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Reverse Take Over (RTO)

Definition - What does Reverse Take Over (RTO) mean?

A reverse take over (RTO) results when a buyer issues its own stock as purchase price consideration to a seller. The buyer issues so much of its own stock, that the seller's shareholders end up controlling the majority of the outstanding stock of the combined entity. The buying company can either be active or inactive (a shell company).

When the buyer is an active company, the RTO is usually conducted using a relative valuation. This means that both companies are valued using the same methodology or multiple, which then determines the value of the target company. If the target company's value exceeds the value of the buyer (which is typically the case in an RTO), then the target company owners end up with a majority of the post-transaction shares outstanding in the combined entity, effectively rendering them in control.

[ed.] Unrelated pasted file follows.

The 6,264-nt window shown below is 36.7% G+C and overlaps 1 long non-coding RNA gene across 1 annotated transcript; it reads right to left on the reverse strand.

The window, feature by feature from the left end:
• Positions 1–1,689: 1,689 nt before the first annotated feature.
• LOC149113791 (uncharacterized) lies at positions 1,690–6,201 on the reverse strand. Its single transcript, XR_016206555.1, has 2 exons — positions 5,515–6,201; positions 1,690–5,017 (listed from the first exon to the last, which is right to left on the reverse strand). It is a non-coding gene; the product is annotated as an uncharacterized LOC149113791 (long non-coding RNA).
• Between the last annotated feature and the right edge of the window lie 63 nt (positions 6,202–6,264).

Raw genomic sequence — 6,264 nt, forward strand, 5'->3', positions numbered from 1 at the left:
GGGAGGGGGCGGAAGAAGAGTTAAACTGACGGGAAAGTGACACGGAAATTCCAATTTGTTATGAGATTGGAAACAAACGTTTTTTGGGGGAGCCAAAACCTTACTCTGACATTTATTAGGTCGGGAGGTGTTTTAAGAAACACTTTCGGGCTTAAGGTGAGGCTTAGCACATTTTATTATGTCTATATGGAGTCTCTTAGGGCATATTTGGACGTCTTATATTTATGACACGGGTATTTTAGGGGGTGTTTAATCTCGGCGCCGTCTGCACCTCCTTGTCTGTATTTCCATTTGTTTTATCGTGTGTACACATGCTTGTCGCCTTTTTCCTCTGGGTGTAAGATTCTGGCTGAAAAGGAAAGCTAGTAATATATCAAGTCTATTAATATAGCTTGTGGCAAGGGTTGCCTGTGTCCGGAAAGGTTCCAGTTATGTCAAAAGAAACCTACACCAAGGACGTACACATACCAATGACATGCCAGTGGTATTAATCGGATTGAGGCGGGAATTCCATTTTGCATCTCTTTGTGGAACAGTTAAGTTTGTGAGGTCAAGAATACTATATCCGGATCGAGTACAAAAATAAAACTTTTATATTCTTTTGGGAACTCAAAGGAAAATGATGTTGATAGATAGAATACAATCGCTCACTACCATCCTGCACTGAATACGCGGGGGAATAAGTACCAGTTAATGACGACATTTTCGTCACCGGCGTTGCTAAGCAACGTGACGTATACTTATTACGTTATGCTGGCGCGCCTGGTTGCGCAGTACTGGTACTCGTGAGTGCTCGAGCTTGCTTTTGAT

Divestopedia explains Reverse Take Over (RTO)

In an RTO between a public and private company, the transaction is typically disclosed as a takeover by the public company. However, because the private company owners end up with a larger percentage of the total outstanding shares post-transaction, they essentially "own" the public company since they are in control. The takeover disclosure is often done to ensure investors do not interpret the RTO negatively, and sell off the stock.

RTO's are great vehicles for private investors and private equity firms to monetize their investments. This is because the stock of the combined public company that is owned by the investors post-transaction is more liquid, which consequently allows for easy monetization and a valuation premium over the stock of the previously owned private company.

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